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Narcissus & Echo

This modern adaptation of the Narcissus and Echo myth blends it with current environmental issues surrounding clean and accessible water. Written and directed by Elizabeth Lanier and original music by Ian Michaels and Jetta Juriansz, this crew has created a show that is both humorous and affecting.

Echo (played Jetta Juriansz, who displays a gorgeous voice) works as the marketing director for Watair, a synthetic water company owned by Zeus. Hera, Zeus’ wife, owns a rival synthetic water company called Rainsip. Consumed by jealousy, Hera takes away Echo’s voice leaving her only able to repeat what’s said to her. Needless to say, this affects her ability to do her job marketing Watair. She returns to the forest where she meets Narcissus (a fervid and charismatic Ben Horwitz), an idealist young man determined to find the fresh spring and save the environment. Thankfully, Lanier has updated the myth showing a mutual adoration between the two young lovers. Thus, when they find the spring and Narcissus falls in love with his own reflection, Echo’s heartbreak becomes far more authentic and touching.

Overall, the entire ensemble has tremendous musical talent and comedic timing. Lanier has them morph, like drops of water, from one scene to the next. The beginning could have a bit more clarity as it takes some time to follow exactly what is happening, but once the show finds its feet it becomes a delightful musical romp in Olympus. I’d love to see a full production with a stronger visual aesthetic, but this is definitely a group of artists to watch.

25% of the play’s proceeds go to the Flint Child Health and Development Fund.

Complex Theatres (OMR) 6476 Santa Monica Blvd, Hollywood; http://www.hollywoodfringe.org/projects/4718; through June 24. Running time: 50 minutes.

 

Turbulence!

Taking all of the tropes of “a band of misfits come together to save the day”, Robot Teammate has created another musical that — although committed — doesn’t take itself too seriously. Set in 4242, this group of Earthlings must race the far-superior Martians around the sun with a ship made out of tuna cans. Needless to say, the odds are against them.

Having created the show based on their musical improv, this show combines energetic rock music with catchy and witty lyrics in a tightly woven 55-minute story arc. Not afraid to get more serious, there’s a surprisingly touching a capella song about not wanting to die, which also displays just how talented these vocalists are. The main complaint about the show is their sound mixing — the show begins on a rough note as it’s nearly impossible to hear what they are singing, and there are mic issues throughout. This piece needs to be in a better space that can properly handle live mixing and musical work. That being said, the cast all give stellar performances. I’ll be the first to sign up next time these guys enter an intergalactic space race.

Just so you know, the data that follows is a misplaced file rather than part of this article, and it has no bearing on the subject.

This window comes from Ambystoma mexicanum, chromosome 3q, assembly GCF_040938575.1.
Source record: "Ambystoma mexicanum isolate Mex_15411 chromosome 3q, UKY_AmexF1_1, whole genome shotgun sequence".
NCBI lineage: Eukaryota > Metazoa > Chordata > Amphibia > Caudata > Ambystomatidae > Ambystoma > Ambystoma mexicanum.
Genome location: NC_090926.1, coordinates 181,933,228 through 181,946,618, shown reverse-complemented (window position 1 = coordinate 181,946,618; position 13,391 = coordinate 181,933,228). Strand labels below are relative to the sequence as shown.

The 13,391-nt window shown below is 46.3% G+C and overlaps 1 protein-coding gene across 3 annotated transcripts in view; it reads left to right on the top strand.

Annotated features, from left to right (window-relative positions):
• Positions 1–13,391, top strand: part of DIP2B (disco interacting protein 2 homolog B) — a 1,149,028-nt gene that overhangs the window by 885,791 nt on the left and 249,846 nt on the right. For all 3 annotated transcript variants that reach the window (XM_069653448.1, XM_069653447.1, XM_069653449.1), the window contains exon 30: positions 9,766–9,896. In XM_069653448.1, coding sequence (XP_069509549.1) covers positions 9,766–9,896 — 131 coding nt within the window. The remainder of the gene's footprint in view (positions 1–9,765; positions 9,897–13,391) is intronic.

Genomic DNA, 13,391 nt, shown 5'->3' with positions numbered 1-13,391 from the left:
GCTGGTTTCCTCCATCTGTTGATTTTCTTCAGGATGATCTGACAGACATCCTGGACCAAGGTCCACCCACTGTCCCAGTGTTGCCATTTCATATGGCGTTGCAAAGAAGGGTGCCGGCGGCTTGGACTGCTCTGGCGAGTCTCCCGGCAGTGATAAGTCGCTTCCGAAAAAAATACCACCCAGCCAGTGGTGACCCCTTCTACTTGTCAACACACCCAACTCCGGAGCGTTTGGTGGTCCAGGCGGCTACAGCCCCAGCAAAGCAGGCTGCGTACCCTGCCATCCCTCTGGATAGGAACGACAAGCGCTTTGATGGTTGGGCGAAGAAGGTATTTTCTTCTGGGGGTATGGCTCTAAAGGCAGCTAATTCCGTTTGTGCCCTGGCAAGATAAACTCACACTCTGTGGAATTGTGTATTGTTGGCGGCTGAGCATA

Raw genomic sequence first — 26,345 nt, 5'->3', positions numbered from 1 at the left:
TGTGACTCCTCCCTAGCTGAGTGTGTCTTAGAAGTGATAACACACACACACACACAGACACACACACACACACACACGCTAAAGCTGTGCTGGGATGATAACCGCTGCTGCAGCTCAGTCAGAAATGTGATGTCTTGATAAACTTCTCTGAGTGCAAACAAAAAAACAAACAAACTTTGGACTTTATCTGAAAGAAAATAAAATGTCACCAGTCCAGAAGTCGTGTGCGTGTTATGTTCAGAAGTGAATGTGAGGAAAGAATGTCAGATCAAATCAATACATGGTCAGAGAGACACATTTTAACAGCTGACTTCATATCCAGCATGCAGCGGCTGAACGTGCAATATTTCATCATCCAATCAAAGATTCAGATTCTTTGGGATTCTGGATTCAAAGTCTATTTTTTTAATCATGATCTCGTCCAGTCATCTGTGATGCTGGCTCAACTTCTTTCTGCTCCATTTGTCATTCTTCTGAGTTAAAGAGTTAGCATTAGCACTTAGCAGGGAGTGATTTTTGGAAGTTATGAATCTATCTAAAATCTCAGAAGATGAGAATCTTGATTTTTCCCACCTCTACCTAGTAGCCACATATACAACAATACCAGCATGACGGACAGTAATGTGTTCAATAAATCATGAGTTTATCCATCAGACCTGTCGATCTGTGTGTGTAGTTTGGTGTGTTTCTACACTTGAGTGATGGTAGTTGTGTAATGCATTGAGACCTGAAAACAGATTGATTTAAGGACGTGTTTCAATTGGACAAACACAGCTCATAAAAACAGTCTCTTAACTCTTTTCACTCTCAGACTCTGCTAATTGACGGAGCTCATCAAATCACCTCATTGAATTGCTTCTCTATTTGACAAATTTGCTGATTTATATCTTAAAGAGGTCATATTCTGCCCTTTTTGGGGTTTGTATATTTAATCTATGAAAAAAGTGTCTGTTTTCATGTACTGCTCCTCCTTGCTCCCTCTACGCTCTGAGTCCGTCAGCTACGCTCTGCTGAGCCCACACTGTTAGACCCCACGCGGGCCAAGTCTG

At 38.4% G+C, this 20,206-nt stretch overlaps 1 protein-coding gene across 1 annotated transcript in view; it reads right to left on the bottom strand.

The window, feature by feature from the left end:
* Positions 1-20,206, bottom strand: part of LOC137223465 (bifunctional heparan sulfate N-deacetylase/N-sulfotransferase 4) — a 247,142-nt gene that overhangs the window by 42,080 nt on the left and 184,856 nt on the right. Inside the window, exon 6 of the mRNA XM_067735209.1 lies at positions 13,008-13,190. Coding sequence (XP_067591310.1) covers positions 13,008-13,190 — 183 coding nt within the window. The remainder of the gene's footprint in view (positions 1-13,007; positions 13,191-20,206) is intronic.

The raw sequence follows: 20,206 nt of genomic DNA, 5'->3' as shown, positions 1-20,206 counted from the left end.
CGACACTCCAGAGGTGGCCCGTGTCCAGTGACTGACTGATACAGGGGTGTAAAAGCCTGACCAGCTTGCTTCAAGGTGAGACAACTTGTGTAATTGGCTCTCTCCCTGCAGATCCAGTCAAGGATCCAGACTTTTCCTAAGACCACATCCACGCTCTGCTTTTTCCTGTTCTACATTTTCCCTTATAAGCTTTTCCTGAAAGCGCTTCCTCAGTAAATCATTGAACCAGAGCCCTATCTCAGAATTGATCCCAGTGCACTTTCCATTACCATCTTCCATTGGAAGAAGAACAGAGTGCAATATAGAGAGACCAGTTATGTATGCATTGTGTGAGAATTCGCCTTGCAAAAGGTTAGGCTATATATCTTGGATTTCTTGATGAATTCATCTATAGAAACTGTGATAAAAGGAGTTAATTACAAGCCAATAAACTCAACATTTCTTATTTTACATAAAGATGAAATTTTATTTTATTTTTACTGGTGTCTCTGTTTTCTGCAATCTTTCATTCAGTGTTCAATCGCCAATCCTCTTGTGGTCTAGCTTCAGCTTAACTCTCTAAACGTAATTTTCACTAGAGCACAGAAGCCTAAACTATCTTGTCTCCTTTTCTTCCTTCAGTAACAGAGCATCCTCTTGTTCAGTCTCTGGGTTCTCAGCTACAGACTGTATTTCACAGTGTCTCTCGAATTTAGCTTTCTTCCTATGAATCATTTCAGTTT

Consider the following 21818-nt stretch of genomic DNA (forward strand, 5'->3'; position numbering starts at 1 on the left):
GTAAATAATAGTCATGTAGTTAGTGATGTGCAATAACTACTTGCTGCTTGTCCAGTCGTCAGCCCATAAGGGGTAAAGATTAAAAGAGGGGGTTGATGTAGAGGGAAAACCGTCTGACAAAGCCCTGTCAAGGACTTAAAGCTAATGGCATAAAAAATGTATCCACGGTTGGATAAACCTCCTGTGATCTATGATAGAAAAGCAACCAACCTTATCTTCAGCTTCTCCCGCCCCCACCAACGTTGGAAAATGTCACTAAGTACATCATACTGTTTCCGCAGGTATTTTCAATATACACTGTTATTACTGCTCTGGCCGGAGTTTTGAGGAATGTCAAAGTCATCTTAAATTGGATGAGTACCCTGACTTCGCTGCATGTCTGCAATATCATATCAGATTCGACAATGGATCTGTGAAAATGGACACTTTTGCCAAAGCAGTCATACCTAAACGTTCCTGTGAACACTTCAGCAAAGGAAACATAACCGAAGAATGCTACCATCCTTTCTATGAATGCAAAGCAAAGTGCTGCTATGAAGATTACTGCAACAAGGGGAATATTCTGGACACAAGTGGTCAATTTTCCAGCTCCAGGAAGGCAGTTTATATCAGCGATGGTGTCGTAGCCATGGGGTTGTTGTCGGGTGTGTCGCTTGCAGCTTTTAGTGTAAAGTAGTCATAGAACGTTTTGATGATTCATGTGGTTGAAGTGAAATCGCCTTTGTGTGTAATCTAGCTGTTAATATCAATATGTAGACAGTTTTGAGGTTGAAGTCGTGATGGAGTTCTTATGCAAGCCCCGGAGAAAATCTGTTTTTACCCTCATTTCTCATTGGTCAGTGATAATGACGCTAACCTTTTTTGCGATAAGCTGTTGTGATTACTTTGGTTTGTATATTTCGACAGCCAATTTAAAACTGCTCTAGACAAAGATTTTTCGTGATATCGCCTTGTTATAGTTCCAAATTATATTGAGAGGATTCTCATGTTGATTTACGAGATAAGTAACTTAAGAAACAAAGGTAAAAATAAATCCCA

Sacred Fools (Main Stage) 1076 Lillian Way; http://www.hollywoodfringe.org/projects/4557; through June 22; running time 55 minutes.

 

A Steady Rain

Written 10 years ago, A Steady Rain by Keith Huff is still salient today. Chicago cops and lifelong friends Denny and Joey find themselves down a rabbit hole after a disturbance call becomes life and career-shattering. This conventional but tightly woven script, with themes of loyalty and self-destruction, is given full life with nuanced performances by R.J. DeBard as the hot-tempered but gregarious Denny, and Andy Hoff as the calm and thoughtful Joey. Denny is the flashier of the two characters as his larger than life personality drive the plot, but Hoff holds his own, making Joey a steady vessel in the ceaseless rain.

Director John Kirby utilizes the space wisely and keeps the pace steady. Comprised of direct address monologues intertwined with in-the-moment scenes, we can visualize the other characters due to the sharp performances and staging. We’re taken from location to location through monologues, aided by striking projections on Mike Flannery’s effective set, Aaron Lyons’ haunting sound, and Donny Jackson’s evocative lighting.

John Kirby Studio 1510 N. Las Palmas Ave; http://www.hollywoodfringe.org/projects/4769; through June 23; running time 2 hours with an intermission.

 

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The post FRINGE RAW: “Narcissus & Echo”, “Turbulence!”, and “A Steady Rain” appeared first on STAGE RAW – ARTS IN L.A. – SERVED FRESH.

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